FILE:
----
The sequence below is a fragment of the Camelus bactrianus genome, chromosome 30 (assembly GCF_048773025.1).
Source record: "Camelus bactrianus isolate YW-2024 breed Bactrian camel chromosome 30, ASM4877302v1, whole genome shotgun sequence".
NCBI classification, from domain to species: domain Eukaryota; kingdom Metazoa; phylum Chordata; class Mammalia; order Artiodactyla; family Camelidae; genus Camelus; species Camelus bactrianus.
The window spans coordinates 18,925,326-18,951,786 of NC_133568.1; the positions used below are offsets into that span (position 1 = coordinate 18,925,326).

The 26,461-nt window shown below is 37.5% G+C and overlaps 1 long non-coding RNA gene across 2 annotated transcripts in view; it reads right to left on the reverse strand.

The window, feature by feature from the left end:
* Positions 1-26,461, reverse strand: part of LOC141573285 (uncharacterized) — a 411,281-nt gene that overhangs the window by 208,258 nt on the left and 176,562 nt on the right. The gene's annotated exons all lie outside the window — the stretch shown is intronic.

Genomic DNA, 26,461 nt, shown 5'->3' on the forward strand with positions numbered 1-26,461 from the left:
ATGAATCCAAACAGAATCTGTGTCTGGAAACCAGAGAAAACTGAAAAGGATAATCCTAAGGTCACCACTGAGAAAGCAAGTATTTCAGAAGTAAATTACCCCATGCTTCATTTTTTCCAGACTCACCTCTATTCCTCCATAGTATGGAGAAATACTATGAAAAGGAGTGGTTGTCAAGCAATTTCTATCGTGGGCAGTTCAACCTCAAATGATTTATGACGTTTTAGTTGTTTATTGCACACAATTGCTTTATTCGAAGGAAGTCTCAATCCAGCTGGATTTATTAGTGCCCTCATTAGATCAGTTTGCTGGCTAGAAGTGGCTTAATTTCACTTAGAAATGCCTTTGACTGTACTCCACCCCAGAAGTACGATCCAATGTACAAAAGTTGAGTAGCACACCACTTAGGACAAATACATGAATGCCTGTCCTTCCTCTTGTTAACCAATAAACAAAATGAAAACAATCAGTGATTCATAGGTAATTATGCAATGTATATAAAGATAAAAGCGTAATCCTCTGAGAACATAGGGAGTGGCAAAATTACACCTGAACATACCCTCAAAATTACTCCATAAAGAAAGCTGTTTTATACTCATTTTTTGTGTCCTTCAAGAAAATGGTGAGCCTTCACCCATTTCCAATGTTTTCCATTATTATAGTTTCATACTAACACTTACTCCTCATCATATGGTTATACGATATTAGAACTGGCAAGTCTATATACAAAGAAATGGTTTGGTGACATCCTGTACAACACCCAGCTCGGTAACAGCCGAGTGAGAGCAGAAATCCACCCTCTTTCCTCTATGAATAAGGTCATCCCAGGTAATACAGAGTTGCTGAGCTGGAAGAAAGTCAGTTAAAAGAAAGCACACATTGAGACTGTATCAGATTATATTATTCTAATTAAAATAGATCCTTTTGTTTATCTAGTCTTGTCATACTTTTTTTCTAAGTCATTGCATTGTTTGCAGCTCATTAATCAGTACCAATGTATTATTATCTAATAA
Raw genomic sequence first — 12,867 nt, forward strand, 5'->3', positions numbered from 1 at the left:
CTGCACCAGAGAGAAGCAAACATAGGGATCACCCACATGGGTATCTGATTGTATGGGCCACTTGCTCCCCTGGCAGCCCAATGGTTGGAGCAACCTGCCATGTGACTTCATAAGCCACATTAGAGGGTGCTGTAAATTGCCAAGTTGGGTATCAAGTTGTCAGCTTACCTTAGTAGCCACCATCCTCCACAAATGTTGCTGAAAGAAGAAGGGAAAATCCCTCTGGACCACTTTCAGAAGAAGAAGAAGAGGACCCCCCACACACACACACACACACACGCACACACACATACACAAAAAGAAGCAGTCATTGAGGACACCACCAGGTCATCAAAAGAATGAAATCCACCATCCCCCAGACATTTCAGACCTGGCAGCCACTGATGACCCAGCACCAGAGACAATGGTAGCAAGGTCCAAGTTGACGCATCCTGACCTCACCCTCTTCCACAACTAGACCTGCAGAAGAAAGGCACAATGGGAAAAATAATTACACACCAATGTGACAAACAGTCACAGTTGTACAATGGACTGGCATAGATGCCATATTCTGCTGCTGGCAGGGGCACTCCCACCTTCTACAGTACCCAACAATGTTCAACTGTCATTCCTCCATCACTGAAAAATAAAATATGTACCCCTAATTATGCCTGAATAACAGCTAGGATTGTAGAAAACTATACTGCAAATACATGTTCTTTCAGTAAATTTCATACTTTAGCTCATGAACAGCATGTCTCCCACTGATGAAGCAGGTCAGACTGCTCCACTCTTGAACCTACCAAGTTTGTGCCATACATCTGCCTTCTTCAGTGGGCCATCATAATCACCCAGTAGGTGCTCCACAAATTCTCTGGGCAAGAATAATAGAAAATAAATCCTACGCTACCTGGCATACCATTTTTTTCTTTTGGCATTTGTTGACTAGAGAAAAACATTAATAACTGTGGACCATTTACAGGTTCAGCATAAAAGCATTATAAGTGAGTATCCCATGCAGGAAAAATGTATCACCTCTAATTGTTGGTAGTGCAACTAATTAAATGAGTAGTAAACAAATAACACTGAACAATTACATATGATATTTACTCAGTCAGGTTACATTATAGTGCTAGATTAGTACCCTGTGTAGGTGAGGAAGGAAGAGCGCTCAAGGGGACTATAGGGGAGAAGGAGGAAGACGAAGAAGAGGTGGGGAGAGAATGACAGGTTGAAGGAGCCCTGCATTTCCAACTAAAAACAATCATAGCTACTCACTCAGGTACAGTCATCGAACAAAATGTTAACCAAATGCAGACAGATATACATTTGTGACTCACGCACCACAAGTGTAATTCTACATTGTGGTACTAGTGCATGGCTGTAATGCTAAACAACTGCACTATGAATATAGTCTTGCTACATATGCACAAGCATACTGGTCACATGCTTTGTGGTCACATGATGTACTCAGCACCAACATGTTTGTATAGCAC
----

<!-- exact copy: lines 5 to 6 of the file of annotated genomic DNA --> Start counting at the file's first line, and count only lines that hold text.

The 26,461-nt window shown below is 37.5% G+C and overlaps 1 long non-coding RNA gene across 2 annotated transcripts in view; it reads right to left on the reverse strand.

The window, feature by feature from the left end: